Have you ever wondered what’s included in the employment background check processes and why employers conduct them? Some employers run a background check before hiring employees, and some conduct them after they hire candidates.
But What Is an Employment Background Check ?
Employers conduct a background check to review an individual criminal, commercial, financial, and employment records. However, when employers hire a third party to check an individual’s background, the FCRA or Fair Credit Reporting Act regulates what they can check and how to do it. The FCRA is legislation that regulates how consumer information is used in various scopes, such as employment and loan applications.
This article will talk about the things that you are allowed and NOT allowed to look into as you check an applicant’s background.
Before you conduct a background check on anyone through a third party, you must first notify the individual in writing and get their written authorization.
However, if you’re planning to induct a background check on your own, you do not necessarily need their consent to do so (although it would seem more professional to get their consent verbally). For instance, you no longer need to ask permission if you will call the applicant’s previous employer. In other terms, legal notification is only necessary if a third-party company conducts the screening.
Moreover, if you decide not to hire the employee because of the report results, you must provide the applicant with a pre-adverse action disclosure. This must include an explanation of the applicant’s rights as well as a copy of the report. The notice must also include why you’ve decided not to hire the person and the contact information of the third-party company that conducted the screening so that they can dispute the report.
What You Can Check
Employers can check a wide range of information about potential employees, including their work history and social security number. You can also check information such as credit score, criminal records, driving records, compensation, court records, medical history, property ownership, military records, bankruptcy, and many more.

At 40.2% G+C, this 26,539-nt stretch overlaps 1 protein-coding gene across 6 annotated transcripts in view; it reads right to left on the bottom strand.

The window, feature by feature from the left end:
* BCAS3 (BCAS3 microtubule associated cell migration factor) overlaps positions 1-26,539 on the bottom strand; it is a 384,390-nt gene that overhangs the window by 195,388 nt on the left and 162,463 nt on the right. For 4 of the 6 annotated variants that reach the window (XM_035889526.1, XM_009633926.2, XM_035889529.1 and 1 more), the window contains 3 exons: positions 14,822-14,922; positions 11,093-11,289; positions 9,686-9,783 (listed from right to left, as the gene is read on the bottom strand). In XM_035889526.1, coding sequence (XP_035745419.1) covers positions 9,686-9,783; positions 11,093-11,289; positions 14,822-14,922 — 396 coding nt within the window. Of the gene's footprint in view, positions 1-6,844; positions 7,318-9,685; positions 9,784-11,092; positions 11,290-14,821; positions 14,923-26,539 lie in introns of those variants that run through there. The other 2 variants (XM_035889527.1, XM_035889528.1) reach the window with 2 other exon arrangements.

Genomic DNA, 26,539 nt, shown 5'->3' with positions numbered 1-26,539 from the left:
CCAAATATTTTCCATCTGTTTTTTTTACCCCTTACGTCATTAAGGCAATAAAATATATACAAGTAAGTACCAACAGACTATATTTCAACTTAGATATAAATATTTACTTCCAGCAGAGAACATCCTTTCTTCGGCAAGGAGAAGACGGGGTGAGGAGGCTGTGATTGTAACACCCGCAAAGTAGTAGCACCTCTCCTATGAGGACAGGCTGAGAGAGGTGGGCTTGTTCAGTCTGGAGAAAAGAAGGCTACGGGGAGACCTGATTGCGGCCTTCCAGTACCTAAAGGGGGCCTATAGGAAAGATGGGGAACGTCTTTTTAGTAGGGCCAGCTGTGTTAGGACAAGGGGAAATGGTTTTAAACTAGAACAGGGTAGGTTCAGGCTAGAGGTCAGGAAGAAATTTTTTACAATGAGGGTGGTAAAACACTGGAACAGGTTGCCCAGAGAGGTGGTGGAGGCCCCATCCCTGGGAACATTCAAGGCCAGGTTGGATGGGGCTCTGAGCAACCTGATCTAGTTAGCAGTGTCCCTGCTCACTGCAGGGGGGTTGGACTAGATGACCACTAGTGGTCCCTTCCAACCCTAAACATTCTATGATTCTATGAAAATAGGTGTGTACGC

In general, employers only check the information they need to see if the applicant is suitable for the job. For example, if you are hiring a bank teller, it would be reasonable to see if the applicant has any history of theft or embezzlement. In addition, the comprehensiveness of the background check will depend on you, the company’s principles, and the position to be filled for. In most cases, the higher the position, the more thorough the screening should be.
What You Can’t Check
Some details should not be divulged under any circumstances. These can include:
- civil suits and civil judgments,
- paid tax liens after seven years,
- bankruptcies after a decade, and
- accounts for collection after seven years
However, it’s important to note that these restrictions are only applicable for salaries below $75,000. Here are other records you might not be able to check when doing your due diligence:
- Military and School Records: While employers can look into specific school records, you can only have access to it if you have consent. School records are strictly confidential, and without authorization, employers will not be allowed to get such information. Similarly, military records are confidential as well and can only be shared under particular circumstances. However, the military can increase some information, including name, salary, rank, awards, and assignments, with the individual’s consent.
- Bankruptcy: Information about bankruptcies is easy to obtain because they are a public record. However, an applicant should not be discriminated against because of bankruptcy.
- Criminal Records: Background check regulations may vary from state to state. Some states restrict questioning applicants about convictions or arrests at a certain point in the past. Other states allow deliberation of criminal history for specific positions only.
- Medical History: An employee’s health can affect his performance at work. That is why some employers try to obtain their medical records. However, employers should not base solely on the applicant’s disability. But if a person’s specific condition will block his ability to perform specific tasks, an employer might decide not to hire the talent.
Asking the Applicant to Prepare
It’s a common courtesy to inform the applicant about the upcoming screening you intend to conduct. That way, they can prepare themselves and secure specific data. In many cases, they can prepare by doing the following:
- Obtaining their credit report
- Checking their records (medical, school, military, or court records)
- Reviewing their files (references, owned properties, etc.)
- Safeguard private information (divorce, social media pages, online presence)
Many applicants try to practice honesty as much as possible. But of course, you need to ensure that you are hiring the right person for a specific job. Background checking an individual can help you identify if they are capable of performing tasks and that they will tarnish your company’s reputation.